Other Menu Options and Changing Functions
Under Preferences, you can choose the function being iterated, the colouring scheme for each fractal, whether or not to do an initial crude rendering (a blockier first pass that gives a faster first impression but takes slightly longer overall), and whether or not to show the time for each render after it's complete. Tap Detail level to control the level of detail on each fractal. Higher detail means more iterations will be done when rendering, taking longer but giving a clearer picture. Save/Share lets you save an image of the current fractal into your Pictures folder or share it using email, Facebook, Twitter, etc.
Development of Mandelbrot Maps
Mandelbrot Maps was originally developed as an undergraduate dissertation project by Alasdair Corbett and updated by Sky Welch. The math functions were programmed in by Chris King (see http://www.dhushara.com/DarkHeart). Any feedback you leave on the Google Play Store page is appreciated. If you find any bugs, please include as much detail as possible, such as the device you\'re using, what you were doing when the error occurred, and what version of Android you're running. Mandelbrot Maps is open-source software, released under the GNU General Public License (v3). The source code is linked from the Mandelbrot Maps Google Play Store page.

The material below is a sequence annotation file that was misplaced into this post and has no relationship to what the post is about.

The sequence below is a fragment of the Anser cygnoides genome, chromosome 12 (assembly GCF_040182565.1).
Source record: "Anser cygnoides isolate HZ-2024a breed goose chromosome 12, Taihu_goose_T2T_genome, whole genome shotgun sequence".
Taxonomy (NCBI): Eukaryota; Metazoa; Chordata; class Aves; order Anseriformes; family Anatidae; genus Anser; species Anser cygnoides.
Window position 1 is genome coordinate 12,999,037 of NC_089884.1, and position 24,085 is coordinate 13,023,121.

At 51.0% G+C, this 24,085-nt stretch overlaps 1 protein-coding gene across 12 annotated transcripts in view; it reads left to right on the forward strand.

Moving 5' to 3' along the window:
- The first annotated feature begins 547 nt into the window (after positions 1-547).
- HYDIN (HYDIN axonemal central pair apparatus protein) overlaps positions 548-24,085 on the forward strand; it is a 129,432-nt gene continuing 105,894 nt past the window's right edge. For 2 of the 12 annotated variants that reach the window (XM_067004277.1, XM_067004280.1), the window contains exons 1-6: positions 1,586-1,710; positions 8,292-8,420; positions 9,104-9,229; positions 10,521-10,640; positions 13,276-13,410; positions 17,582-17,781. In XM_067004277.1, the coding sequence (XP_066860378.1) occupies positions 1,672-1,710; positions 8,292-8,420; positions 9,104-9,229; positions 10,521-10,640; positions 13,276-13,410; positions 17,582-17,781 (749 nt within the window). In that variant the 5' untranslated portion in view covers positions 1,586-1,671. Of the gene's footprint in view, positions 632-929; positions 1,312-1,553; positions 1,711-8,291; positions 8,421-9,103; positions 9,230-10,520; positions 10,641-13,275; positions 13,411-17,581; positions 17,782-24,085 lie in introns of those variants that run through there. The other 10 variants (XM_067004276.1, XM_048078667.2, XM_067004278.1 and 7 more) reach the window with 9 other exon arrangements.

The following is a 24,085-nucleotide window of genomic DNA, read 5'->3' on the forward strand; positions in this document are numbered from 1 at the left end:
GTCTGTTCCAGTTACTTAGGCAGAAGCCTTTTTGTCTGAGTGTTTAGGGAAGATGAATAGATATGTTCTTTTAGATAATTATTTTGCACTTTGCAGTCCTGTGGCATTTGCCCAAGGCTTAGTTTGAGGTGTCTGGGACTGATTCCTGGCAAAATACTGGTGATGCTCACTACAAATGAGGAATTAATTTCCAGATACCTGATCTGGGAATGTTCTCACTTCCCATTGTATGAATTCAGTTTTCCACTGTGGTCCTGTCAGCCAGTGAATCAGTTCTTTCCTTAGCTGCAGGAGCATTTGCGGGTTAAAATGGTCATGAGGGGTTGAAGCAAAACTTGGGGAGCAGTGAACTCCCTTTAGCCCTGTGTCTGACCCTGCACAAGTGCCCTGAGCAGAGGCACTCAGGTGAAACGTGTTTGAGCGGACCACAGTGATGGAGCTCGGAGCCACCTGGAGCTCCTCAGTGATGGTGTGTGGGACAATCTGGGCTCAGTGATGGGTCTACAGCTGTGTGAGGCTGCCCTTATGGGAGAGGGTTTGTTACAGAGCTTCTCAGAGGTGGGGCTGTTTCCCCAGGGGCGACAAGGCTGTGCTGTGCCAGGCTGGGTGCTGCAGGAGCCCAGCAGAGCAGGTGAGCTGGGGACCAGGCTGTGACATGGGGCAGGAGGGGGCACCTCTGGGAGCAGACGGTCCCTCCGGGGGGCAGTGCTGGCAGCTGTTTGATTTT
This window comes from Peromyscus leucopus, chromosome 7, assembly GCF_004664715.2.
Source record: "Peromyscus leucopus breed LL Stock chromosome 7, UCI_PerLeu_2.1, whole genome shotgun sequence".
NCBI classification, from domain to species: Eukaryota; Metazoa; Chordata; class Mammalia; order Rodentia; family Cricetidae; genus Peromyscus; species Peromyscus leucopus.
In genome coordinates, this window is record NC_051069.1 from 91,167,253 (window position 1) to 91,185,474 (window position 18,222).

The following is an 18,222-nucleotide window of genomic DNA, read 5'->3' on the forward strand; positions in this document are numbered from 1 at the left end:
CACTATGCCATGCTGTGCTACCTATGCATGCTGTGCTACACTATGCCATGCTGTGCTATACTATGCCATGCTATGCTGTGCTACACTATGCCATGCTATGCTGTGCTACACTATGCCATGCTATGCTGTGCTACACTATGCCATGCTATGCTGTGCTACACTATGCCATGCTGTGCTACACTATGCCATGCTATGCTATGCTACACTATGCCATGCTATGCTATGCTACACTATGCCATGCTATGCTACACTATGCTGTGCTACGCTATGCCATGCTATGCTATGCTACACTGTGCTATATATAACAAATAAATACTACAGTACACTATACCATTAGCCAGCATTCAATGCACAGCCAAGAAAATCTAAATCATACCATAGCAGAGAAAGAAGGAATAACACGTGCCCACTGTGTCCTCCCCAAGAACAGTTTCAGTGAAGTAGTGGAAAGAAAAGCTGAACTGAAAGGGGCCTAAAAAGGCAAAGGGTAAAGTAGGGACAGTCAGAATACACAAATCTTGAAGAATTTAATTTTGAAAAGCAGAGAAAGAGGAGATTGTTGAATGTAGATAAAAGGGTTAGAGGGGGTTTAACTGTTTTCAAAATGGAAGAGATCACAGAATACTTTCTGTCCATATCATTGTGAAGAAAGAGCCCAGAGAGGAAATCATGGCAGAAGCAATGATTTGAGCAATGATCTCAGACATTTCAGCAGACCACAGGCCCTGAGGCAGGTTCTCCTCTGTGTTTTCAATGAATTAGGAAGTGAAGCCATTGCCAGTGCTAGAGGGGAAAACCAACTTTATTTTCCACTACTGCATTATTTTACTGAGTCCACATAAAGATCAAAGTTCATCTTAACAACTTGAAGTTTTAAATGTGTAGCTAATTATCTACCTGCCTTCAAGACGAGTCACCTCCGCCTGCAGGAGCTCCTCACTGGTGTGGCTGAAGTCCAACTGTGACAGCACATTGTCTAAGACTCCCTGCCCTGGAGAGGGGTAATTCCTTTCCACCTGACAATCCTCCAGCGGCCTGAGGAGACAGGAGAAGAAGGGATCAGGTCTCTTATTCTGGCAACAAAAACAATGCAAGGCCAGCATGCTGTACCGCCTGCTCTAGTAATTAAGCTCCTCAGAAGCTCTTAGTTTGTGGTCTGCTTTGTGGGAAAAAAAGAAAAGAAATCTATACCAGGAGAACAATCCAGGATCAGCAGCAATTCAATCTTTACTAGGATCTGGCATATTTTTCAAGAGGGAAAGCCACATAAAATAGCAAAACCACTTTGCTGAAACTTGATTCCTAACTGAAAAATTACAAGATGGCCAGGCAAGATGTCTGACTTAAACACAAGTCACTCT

The Mathematics behind the Fractals